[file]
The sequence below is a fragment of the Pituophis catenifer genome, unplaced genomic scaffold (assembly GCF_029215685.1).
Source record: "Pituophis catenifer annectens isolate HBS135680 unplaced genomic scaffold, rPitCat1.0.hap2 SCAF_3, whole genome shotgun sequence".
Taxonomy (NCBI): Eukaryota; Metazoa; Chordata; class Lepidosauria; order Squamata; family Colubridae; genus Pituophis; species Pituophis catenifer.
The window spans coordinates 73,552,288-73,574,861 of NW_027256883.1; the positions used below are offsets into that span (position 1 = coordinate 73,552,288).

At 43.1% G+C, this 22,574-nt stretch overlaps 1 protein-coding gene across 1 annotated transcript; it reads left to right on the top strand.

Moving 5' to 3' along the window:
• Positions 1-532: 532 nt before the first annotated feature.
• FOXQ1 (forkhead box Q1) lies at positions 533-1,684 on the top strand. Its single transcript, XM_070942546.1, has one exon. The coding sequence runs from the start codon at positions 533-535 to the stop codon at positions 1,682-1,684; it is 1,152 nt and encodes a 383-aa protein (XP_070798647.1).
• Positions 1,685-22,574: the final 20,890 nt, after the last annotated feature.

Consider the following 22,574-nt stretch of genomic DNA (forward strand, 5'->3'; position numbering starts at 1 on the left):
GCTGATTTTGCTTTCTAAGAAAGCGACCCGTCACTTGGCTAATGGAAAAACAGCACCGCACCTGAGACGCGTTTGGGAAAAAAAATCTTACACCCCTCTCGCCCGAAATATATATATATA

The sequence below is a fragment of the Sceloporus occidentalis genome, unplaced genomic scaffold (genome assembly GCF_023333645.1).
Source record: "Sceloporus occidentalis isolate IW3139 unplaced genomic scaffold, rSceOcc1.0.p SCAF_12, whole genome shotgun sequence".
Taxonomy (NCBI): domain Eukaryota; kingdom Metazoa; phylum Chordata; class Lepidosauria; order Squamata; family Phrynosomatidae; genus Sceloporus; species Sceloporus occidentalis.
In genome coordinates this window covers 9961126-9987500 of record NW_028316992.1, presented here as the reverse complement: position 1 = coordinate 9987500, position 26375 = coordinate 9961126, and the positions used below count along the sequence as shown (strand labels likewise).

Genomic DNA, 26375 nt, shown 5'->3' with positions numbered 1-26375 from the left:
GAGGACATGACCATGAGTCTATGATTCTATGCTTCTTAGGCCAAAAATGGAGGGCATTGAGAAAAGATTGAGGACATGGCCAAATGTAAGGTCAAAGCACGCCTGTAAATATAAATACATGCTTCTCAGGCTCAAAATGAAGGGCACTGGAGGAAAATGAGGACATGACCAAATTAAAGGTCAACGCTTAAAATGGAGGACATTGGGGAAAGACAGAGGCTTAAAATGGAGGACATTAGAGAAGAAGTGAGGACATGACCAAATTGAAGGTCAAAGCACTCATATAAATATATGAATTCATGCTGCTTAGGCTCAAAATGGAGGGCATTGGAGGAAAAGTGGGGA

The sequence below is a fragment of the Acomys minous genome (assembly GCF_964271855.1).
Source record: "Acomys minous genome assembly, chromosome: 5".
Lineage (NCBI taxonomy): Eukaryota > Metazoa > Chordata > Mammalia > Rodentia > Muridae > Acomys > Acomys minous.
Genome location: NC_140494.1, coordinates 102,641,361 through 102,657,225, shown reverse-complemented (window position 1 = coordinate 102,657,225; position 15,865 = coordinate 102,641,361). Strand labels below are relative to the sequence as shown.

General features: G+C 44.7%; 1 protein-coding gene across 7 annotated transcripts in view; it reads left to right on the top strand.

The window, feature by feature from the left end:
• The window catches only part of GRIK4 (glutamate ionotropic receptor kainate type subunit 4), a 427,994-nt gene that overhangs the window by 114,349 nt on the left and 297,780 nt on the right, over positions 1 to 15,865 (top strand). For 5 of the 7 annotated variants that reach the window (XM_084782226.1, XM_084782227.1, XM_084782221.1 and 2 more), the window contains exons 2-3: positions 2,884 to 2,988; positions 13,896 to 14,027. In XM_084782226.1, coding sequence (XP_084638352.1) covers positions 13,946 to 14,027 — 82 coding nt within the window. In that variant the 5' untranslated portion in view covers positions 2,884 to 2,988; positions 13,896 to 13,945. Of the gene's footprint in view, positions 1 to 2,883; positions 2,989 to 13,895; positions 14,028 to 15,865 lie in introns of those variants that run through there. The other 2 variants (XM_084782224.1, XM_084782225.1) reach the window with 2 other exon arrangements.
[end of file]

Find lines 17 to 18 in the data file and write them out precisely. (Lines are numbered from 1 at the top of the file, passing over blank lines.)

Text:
GAGGACATGACCATGAGTCTATGATTCTATGCTTCTTAGGCCAAAAATGGAGGGCATTGAGAAAAGATTGAGGACATGGCCAAATGTAAGGTCAAAGCACGCCTGTAAATATAAATACATGCTTCTCAGGCTCAAAATGAAGGGCACTGGAGGAAAATGAGGACATGACCAAATTAAAGGTCAACGCTTAAAATGGAGGACATTGGGGAAAGACAGAGGCTTAAAATGGAGGACATTAGAGAAGAAGTGAGGACATGACCAAATTGAAGGTCAAAGCACTCATATAAATATATGAATTCATGCTGCTTAGGCTCAAAATGGAGGGCATTGGAGGAAAAGTGGGGA

The sequence below is a fragment of the Acomys minous genome (assembly GCF_964271855.1).